The APMdigest Vendor Forum was established to give vendors of Application Performance Management (APM), BSM, NPM, ITOA and related technologies an opportunity to share their views with the IT community in an objective venue. All commentary in Vendor Forum blogs is intended to be objective, vendor-neutral and non-promotional content to educate and enlighten our readers.
All vendors in APM, BSM, NPM, ITOA and related market spaces are welcome to blog on the Vendor Forum at no cost. To request a blogging account on the Vendor Forum, contact Pete Goldin, Editor and Publisher of APMdigest.
Signing Up for a Vendor Forum Blogging Account
■ A request for a blogging account on the Vendor Forum must come directly from the individual whose name will be on the blogs, from that individual's corporate email address.
■ Only one representative from each vendor will be allowed to maintain a blogging account for the Vendor Forum at any particular time, if that vendor does not sponsor APMdigest. Once a company's blogger is established, that same byline must be used for all future blogs from that company. The only time the byline can be changed is if the blogger is no longer with the company; the blogger has moved to a different part of the company and no longer has any involvement with APM or related technologies; or the blogger is no longer blogging and has not posted a blog for a long time. To change the blogger for your company, contact Pete Goldin, Editor and Publisher of APMdigest.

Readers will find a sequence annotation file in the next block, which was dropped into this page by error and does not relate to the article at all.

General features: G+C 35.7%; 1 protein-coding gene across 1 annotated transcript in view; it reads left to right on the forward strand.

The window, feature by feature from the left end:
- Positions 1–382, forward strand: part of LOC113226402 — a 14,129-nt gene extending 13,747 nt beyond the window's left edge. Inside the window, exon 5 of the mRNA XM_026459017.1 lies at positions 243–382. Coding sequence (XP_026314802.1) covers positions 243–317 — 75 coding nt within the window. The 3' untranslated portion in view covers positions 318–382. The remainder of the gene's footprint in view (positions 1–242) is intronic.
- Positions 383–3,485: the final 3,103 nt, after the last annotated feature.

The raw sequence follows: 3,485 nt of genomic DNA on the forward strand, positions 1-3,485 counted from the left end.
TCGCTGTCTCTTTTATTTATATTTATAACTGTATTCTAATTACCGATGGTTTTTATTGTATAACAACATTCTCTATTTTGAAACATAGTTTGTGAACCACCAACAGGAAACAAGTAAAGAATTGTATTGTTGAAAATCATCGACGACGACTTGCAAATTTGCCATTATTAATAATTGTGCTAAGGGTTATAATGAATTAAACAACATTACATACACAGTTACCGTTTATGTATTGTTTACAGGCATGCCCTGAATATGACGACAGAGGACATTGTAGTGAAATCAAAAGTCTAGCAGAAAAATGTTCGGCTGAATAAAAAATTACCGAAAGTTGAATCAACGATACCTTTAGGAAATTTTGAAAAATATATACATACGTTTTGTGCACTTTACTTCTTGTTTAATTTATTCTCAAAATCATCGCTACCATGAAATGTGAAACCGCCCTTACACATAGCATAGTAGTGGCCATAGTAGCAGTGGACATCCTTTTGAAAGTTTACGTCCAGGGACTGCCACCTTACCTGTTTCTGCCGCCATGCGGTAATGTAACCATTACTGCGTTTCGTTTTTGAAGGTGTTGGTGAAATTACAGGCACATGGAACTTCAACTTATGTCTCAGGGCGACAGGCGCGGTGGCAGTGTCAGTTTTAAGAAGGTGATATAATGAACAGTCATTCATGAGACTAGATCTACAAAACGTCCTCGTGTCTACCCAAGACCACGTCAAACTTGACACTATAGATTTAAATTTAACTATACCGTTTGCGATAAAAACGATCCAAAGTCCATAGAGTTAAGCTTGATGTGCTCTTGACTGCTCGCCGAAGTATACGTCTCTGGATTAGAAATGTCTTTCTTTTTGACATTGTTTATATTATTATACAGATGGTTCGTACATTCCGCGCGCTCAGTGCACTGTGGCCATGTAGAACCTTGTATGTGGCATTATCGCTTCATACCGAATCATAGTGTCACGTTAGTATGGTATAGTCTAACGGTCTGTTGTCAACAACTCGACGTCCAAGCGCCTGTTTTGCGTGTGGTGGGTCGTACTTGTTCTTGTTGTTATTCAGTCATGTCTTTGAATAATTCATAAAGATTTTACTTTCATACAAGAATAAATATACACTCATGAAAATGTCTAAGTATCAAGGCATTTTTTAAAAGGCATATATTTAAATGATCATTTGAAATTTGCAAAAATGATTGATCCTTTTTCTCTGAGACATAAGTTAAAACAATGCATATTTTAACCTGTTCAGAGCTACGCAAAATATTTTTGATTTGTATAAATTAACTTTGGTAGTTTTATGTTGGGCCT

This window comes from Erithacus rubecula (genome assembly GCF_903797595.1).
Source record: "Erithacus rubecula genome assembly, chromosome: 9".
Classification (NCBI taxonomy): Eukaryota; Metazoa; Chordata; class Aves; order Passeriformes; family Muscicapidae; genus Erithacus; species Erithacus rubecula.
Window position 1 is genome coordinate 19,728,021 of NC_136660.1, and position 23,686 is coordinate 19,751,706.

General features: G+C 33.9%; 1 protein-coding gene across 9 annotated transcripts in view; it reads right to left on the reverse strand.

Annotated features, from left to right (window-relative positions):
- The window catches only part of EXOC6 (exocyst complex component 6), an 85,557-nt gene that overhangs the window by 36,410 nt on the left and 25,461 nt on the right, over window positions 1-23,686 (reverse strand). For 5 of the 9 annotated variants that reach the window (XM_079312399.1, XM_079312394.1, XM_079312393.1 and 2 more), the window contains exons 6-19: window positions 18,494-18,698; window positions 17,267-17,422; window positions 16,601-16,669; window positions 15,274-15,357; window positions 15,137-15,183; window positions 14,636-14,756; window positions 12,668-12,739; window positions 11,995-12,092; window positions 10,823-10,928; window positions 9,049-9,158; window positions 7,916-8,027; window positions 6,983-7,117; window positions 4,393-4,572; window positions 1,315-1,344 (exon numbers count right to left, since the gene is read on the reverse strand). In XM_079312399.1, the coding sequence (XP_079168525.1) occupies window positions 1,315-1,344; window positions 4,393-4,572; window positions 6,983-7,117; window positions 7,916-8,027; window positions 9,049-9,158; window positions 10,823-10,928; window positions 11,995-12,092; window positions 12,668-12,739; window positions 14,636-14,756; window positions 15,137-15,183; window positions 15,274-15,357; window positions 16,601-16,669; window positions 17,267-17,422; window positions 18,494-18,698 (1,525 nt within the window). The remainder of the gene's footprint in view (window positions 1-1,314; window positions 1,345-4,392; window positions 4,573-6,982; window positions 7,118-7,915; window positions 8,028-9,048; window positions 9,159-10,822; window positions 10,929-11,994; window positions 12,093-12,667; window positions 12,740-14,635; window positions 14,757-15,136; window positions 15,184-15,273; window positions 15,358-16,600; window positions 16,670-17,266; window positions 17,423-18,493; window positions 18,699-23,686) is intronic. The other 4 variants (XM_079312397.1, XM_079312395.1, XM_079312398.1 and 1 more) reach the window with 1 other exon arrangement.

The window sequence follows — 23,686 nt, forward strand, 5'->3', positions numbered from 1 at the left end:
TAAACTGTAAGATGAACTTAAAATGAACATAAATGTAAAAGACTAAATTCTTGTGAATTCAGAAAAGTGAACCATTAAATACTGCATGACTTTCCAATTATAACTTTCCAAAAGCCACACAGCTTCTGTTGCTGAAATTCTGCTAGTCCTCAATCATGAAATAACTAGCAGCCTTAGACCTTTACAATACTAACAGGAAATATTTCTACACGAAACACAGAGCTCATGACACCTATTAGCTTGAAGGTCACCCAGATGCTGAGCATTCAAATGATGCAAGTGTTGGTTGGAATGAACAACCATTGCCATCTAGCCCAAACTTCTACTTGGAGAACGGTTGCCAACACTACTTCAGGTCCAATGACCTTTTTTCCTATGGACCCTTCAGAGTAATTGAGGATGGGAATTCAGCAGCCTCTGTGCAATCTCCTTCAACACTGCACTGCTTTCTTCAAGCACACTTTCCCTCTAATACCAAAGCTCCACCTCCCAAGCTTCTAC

■ APMdigest sponsors are allowed multiple blogging accounts on the Vendor Forum. Platinum and Gold Sponsors are eligible for an unlimited number of blogging accounts, and Silver Sponsors are eligible for up to 8 blogging accounts. This sponsor benefit is especially helpful for companies with multiple thought leaders in the industry who would like to claim authorship for their own blogs. Click here to find out how you can sponsor APMdigest.
■ If a blogger leaves a company, moves to a new company, and continues to blog, all blogs posted by that blogger – past and present – will reference the new company. References to the previous company will be removed from the previous blogs. This would only happen if the blogger remains in the APM industry or a related market.
Rules for Blogging on the Vendor Forum
Please observe the following rules when blogging on the Vendor Forum:
■ Do not promote your own company, products or partners in blogs on the Vendor Forum. Topics should be general industry interest. Copy and graphics should be non-promotional and vendor-neutral.
■ One reference to your company in the blog copy is permitted when you are discussing a survey or report conducted or commissioned by your company. A reference to your company's or partner's product is never permitted in the blog copy.
■ If your blog is about a study or survey conducted or commissioned by your company, focus on the results of the survey/study, not why and how the survey/study was conducted.